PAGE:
• Ingrown
  • Indecision
  • Inaction
  • Inefficiency
  • Inequity
  • Inconsideration

Collaborative Overload

In a recent HBR article, Cross, Rebele, and Grant take up another important challenge in an article entitled “Collaborative Overload: Too Much Teamwork Exhausts Employees and Saps Productivity.”

In their article they provide several important cautions surrounding team member exhaustion, and in so doing remind us to not overload on a good thing. The core of the identified problem in the article is expressed in the following manner:

Although the benefits of collaboration are well documented, the costs often go unrecognized. When demands for collaboration run too high or aren’t spread evenly through the organization, workflow bottlenecks and employee burnout result.”

Cross, Rebele, and Grant go on to recommend solutions to this problem that are focused on better managing collaboration through efficient organizational and team practices. This is good advice.

Authentic Collaboration

As I engaged their work, I also began to think of another solution that I’ll label “Authentic Collaboration.”

From my experience with teams, groups, and committees, the problem is not too much collaboration, but rather too much of the wrong type of collaboration.  Let me explain.

When participants in a collaborative process are playing a role on the team, group, or committee that is authentic and meaningful, this type of collaboration tends to be energizing. When participation is inauthentic and merely procedural, this type of collaboration tends to be energy draining and feel like wasted time.

Meaningful Participation

Often from positive motivations, leaders and administrators tend to draw people into a collaborative experience because these leaders and administrators need a representative from diverse divisions or interests in their organizations.

When this practice is about wanting to authentically hear voices from these unique perspectives, this can lead to meaningful and authentic collaboration. However, when this practice is simply about wanting to placate an organizational perspective or voice, and the voice at the table is not authentically desired by leadership, this can lead to unproductive and inauthentic collaboration.

Again, I would argue collaboration is not the problem, but rather the wrong type of collaboration. When people are invited to the table of collaboration, the invitation needs to be authentic. Help people to be good stewards of their time by facilitating meaningful participation for all involved on the team, group, or committee.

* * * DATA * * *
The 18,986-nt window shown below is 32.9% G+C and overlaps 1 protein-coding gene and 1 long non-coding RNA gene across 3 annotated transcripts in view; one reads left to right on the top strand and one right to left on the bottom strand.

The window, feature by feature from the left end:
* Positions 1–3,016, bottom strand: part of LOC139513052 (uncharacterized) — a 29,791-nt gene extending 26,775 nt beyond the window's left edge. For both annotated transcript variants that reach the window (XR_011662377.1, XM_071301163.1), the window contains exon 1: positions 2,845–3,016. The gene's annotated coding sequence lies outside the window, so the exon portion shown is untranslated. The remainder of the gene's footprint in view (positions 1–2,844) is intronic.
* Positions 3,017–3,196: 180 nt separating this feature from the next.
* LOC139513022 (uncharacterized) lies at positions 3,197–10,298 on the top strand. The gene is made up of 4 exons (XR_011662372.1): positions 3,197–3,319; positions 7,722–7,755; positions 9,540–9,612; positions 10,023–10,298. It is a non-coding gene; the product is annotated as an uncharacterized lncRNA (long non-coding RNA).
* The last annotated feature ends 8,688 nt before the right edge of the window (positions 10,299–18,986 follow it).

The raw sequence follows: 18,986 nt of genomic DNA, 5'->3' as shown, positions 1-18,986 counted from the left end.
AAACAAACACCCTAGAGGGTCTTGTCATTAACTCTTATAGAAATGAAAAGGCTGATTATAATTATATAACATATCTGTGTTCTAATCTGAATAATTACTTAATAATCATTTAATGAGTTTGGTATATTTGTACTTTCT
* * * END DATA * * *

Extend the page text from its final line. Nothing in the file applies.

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What has been your experience with collaboration? What problems and challenges have you faced? How have you engaged these problems and found meaningful solutions? Take a moment to share your experience below.

Fostering Collaboration (Leadership Practice 3)

Lomography Collaboration, enshahdi, Flickr

Lomography Collaboration, enshahdi, Flickr

I’m in a series highlighting 9 Effective Servant Leadership Practices. Servant leadership is not just a good idea. It works! The 9 effective leadership practices highlighted in this series capture core leadership dimensions that are correlated with effectiveness in the team context.

The past two weeks I highlighted the first two practices—Modeling what Matters and Engaging in Honest Self-Evaluation. This week, we turn to the third practice—Fostering Collaboration.

Practice 3: Fostering Collaboration

Dwight D. Eisenhower is attributed with saying “It is better to have one person working with you than three people working for you.” Such logic is at the heart of collaboration, and effective leaders prioritize fostering collaboration in their teams and organizations. In contrast to overly competitive leadership agendas, this leadership behavior—Fostering Collaboration—highlights the importance of leaders encouraging followers to work together over competing against one another in the organizational environment.

Collaboration and Complexity

Noting the importance of fostering collaboration, one research participant argues that, “solutions to complex problems today often require a collaborative engagement with others, the collective of which will generate the best solution.” Another participant acknowledges that no one person can meet the demands placed on leadership, and thus “collaboration allows a leader to expand the leadership resources brought into the leadership process.”

The Priority of Authentic Collaboration

Providing a key argument for viewing this practice as part of beginning with authentic leaders, one participant in my study noted the danger of collaborative gestures coming across as token invitations for follower participation. When a leader “just wants to appear like he/she is collaborating, but doesn’t really care about input from others,” such inauthentic collaborative gestures become toxic for leader-follower relationships and the broader organizational culture. However, when genuine respect for followers is blended with a listening posture, a suspension of leader predispositions, and a willingness to give credit to others and embrace solutions that come from others, there is great power in leaders working with followers on genuinely collaborative agendas.

Going Far Together